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A Randomized Control Trial of a Citywide Emergency Department Care Coordination Program to Reduce Prescription Opioid Related ED Visits

Center for Disease Control
5/23/2011 – 5/24/2013

Abstract

This funding will be used to conduct a randomized trial to determine the effectiveness of a city-wide ED care coordination model to reduce ED visits and opioid prescriptions for frequent ED users with complaints of pain. The trial will randomly assign patients into a city-wide ED care coordination program or treatment as usual (i.e., not being enrolled in the program). The city-wide ED care coordination program will be implemented at each of the three EDs in the Tri-Cities, Washington metropolitan area. The program will assure the patient receives appropriate ED care that is based on the patient’s medical history and consistent with the primary care provider’s treatment plan each time the patient presents at an ED. A computerized care coordination system will be implemented to share care coordination information with EDs at the time of treatment. Our research efforts are designed to determine if this model of ED care coordination can be successfully implemented in a new metropolitan area and if the model is significantly more effective than treatment as usual.

During the start-up stage of the proposed trial the hospital information systems of the three EDs will be connected securely over the internet to a citywide computerized care coordination system. A multi-disciplinary, care coordination team will be assembled that will enroll patients with high ED utilization (i.e., 5 or greater ED visits per year) for pain related complaints. This team will review medical information of patients randomized to the treatment arm of the study and create an ED care plan. The ED care plan will then be distributed on the city-wide care coordination system. When a patient in the treatment arm registers in one of the three EDs, the care coordination system will proactively send the ED care plan to the ED staff.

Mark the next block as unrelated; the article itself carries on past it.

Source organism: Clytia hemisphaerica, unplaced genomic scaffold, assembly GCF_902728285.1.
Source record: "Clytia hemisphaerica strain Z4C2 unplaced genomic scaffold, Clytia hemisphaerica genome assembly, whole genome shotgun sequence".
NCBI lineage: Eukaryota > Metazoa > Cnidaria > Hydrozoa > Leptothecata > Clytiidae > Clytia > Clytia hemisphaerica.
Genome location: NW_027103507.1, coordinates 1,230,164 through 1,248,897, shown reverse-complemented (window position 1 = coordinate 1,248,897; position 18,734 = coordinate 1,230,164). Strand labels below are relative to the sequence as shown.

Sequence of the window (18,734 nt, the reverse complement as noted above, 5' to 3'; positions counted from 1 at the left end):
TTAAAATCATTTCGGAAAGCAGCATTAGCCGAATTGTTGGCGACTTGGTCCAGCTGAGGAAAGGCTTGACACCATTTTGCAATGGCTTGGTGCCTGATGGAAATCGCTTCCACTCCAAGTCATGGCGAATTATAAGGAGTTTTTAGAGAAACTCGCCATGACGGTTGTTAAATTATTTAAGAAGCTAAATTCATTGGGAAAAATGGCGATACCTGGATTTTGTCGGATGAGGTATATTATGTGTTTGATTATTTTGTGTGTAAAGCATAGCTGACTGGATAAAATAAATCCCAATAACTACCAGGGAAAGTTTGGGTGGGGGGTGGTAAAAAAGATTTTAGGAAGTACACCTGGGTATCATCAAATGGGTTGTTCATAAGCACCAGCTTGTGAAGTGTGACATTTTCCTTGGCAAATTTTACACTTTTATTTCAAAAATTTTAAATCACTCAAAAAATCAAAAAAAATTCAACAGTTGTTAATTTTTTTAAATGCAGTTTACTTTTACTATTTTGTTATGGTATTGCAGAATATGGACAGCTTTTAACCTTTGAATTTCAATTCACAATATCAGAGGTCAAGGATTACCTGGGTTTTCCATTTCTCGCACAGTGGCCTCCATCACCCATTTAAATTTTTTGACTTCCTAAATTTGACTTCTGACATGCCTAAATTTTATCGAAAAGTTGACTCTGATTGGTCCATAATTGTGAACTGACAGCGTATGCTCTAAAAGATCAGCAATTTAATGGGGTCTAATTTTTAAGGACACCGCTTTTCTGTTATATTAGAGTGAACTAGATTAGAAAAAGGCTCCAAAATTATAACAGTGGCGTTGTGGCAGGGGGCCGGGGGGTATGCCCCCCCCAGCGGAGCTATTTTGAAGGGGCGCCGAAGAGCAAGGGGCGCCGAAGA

The ED provider will be able to review the care plan prior to examining the patient. Opioid prescription data from the three EDs will be analyzed to determine the effect of the program on ED opioid prescribing practices. To this end, this trial will determine if there is a significant decrease in ED visits for patients enrolled in the treatment arm compared to the control group. It is expected that our work will result in an evidence-based approach designed to reduce prescription drug misuse. Moreover, this trial will demonstrate that this model of care is a workable solution for other areas. Results are anticipated to enhance efforts to curtail prescription drug related overdose deaths by providing a prescription opioid management approach that can be implemented nationwide at multiple sites.

Primary Investigator

Darin Neven, MD, Providence Medical Center

Co-Investigators